My Wealth Manifesto

Here it is, Buck’s manifesto to becoming wealthy*.  Follow these do’s and don’ts and you will be bucking-the-trend better than the majority of Americans when it comes to being financially savvy.

They are black and white for a reason – they can be followed by anyone and are not dependent on income level.  I’ve purposely omitted calling out a specific savings rate – this is largely a personal choice and is often variable and difficult to stick to given life’s peaks and valleys.

If I could go back in time to meet the 22-year-old me, I would bring a print-out of this list.  I think it would have served as confirmation of a lot of what I had in my mind at that time (saving and investing early does result in exponential growth) and also would have steered me out of some bad decisions.

Disclaimer:  Any information shared on does not constitute financial advice.  This Website is for informational purposes only and does not attempt to give you advice that relates to your specific circumstances.  Besides, the last thing you should be doing is taking financial advice from an anonymous guy on the Internet named Buck.Keys to Wealth

Without further ado:

1.  Always spend less than you earn – the golden rule of personal finance.

2.  Invest early, invest often.

3.  Invest in the following order, where able (for each working adult in the household):

  • Contribute to company sponsored 401k up to the point of earning the full employer match
  • Emergency cash fund large enough to cover 6 months living expenses in a single-income household (3-4 months in a dual-income household – bumped up as one of my astute commenters pointed out, enough to cover a standard 12-week FMLA absence)
  • Max-out Roth IRA to legal limit
  • Invest remaining savings by maxing-out 401K to legal limit
  • Invest remainder in taxable accounts

4.  Be generous to charitable causes that are important to you.

5.  Track your net worth monthly because what gets tracked gets managed.

6.  Invest aggressively in equities in your 20’s and 30’s.

7.  Buy and hold for the long term.

8. Define a target asset allocation mix and re-balance toward it yearly.

9.  Do not invest in individual stocks – invest in low-expense mutual funds that support your targeted asset allocation mix.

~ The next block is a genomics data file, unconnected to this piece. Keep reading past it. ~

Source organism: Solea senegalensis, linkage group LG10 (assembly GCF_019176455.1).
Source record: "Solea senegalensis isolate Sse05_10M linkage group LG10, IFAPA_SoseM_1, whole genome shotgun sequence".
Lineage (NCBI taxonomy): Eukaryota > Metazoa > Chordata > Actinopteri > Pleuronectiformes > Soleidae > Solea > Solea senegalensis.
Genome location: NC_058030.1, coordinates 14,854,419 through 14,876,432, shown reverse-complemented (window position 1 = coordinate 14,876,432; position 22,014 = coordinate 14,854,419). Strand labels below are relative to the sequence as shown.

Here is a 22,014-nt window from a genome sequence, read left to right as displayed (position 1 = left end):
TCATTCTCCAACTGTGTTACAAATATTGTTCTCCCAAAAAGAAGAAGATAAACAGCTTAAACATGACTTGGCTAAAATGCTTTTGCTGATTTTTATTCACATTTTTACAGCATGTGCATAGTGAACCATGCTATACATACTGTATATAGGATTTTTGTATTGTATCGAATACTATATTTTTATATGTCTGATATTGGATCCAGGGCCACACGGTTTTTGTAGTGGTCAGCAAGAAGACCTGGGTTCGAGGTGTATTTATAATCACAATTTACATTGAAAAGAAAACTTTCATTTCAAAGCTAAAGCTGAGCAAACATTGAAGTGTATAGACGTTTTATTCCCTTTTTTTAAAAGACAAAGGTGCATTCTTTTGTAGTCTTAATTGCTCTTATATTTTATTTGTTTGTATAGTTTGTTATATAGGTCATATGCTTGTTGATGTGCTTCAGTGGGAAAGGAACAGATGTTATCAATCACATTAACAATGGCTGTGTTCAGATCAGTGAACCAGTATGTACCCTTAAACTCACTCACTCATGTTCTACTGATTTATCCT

10.  Do not try to time the market.

11.  Do not invest in your employee stock purchase plan unless you can buy at a discount equal to or greater than 15% and there are few limitations as to when you can sell.

12.  Invest in real estate only if you are handy, have the time, and are able to deal with people and their shortcomings.

13.  Never pay full price for ‘want’ (non-commodity) items.

14.  Avoid consumer debt like the plague.  I define consumer debt as borrowing money to purchase anything that depreciates in value.

15.  Pay cash for all vehicles.

16.  Use cash-back or reward-based credit cards and ensure you pay off the full amount every month before the due date.

17.  Attend public schools, take them seriously and get the best grades possible.

18.  Go to a public university and pay in-state tuition.

19.  Make at least a 20% down payment when buying a house and spend less than 2.5 times gross income on the purchase price.  This is a general guideline and assumes no other debt.

20.  Marry someone with similar financial habits as you – or at least someone who acknowledges they are not great with money and a willingness to learn and adopt better habits.  Oh, and never divorce.

21.  Never turn down an offer for beers with friends, regardless of the cost.


* Let’s face it, you are already “wealthy” by almost any worldly definition so let’s keep this in perspective.  Just by reading this post we know you are:

  • In a sheltered, warm place with connectivity to the Internet.
  • Clothed (although maybe I shouldn’t assume too much).
  • Literate and proficient in one of the most influential languages in the world.
  • Probably not too concerned about from where your next meal is going to come.

28 thoughts on “My Wealth Manifesto”

  1. Wow, this is a great list. I dislike tattoos, but if I ever get one, perhaps I’ll get this on my forearm so I can read it a couple times per day. 🙂

    Your last 4 bullet points are great too. It is easy to take for granted of how lucky we are. Just be being born in the U.S., we both have a tremendous advantage.

    1. Haha. Yeah, a tattoo of this would be great. (At the parlor) “I’ve got this manifesto…do you think you could ‘art’ it up a bit?”

      Thanks for stopping by, Mr. 1500.

    2. Agreed on the last four points… really glad to see you added that in there Buck!

      It kind of ironic how people with the mindset of “I’m already so lucky to have what I have, so I don’t really need expensive gadgets, clothes, etc” are quite naturally the ones who end up even more wealthy (in monetary terms) whereas the people who have an entitled attitude and want to “get rich” often end up trying to buy happiness and end up struggling just to get by.